Inner Ear Infection (Otitis Interna)

An inner ear infection causes parts of your inner ear to become irritated or inflamed. As a result, your hearing and balance can be affected. Inner ear infections can happen if you catch a cold or have the flu. They can also develop when a middle ear infection moves into your inner ear.


Anatomy of the inner ear.
Inner ear infections happen with certain parts of your inner ear — such as your vestibular nerve — become inflamed.

What is an inner ear infection?

The term “inner ear infection” may refer to any condition that causes inflammation in your inner ear. Colds and flu can cause inflammation. Or it can develop when an infection in your middle ear spreads to your inner ear. Many people with inner ear infections experience problems with hearing and balance. The medical term for an inner ear infection is “otitis interna.”

Who can develop an inner ear infection?

Inner ear infections can occur at any age, but they’re most common in adults aged 30 to 60. Children can also develop inner ear infections as a symptom of bacterial meningitis.

What are the different types of inner ear infections?

There are two primary types of inner ear infections: labyrinthitis and vestibular neuritis.


Labyrinthitis is an infection of the labyrinth, which is the part of your inner ear that controls hearing and balance. The condition is most commonly caused by viral infections.

Vestibular neuritis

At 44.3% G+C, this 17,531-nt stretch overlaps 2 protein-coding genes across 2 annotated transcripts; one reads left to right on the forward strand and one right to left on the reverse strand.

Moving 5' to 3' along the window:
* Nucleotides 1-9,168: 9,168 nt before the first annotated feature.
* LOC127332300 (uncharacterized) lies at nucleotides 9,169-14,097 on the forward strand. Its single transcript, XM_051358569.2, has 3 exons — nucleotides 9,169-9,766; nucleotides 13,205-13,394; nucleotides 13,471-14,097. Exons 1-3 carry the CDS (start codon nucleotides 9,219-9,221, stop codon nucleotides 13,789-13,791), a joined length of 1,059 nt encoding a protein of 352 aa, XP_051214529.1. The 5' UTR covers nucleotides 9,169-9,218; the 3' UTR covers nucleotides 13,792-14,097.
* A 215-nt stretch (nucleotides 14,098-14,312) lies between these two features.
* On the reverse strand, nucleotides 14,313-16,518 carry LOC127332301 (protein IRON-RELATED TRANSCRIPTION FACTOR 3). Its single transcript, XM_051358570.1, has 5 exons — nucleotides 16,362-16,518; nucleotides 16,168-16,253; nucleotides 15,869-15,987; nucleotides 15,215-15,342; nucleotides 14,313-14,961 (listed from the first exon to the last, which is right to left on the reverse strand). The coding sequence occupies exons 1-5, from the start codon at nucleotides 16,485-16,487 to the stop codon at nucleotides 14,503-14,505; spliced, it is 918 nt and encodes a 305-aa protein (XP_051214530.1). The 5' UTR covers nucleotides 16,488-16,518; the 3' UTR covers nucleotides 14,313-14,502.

Vestibular neuritis is an infection of the vestibular nerve, which is the part of your inner ear that controls balance and eye movement. Vestibular neuritis often develops before or alongside a viral infection.


Cleveland Clinic is a non-profit academic medical center. Advertising on our site helps support our mission. We do not endorse non-Cleveland Clinic products or services. Policy

Symptoms and Causes

What are common inner ear infection symptoms in adults?

Your inner ear controls hearing and balance. Therefore, people with inner ear infections may experience a wide range of symptoms associated with those senses. Signs of an inner ear infection may include:

Sometimes, an infection can spread to your inner ear from another area of your body, such as your airway. In these instances, you may also have a runny nose or generalized issues like fever. Oftentimes, your initial symptoms begin fading when your inner ear symptoms begin.

What causes inner ear infections?

Most inner ear infections are due to a virus, such as influenza, herpes zoster oticus or Epstein-Barr. Less commonly, inner ear infections are the result of bacteria.

Are inner ear infections contagious?

An inner ear infection isn’t contagious on its own. But the viruses or bacteria that cause these infections can spread from person to person.

What happens if an inner ear infection goes untreated?

Left untreated, an inner ear infection can damage your vestibular system, which controls balance. In these cases, recovery may last longer. Additionally, an unchecked inner ear infection could lead to permanent partial or total hearing loss. It’s important to see a healthcare provider at the first sign of problems.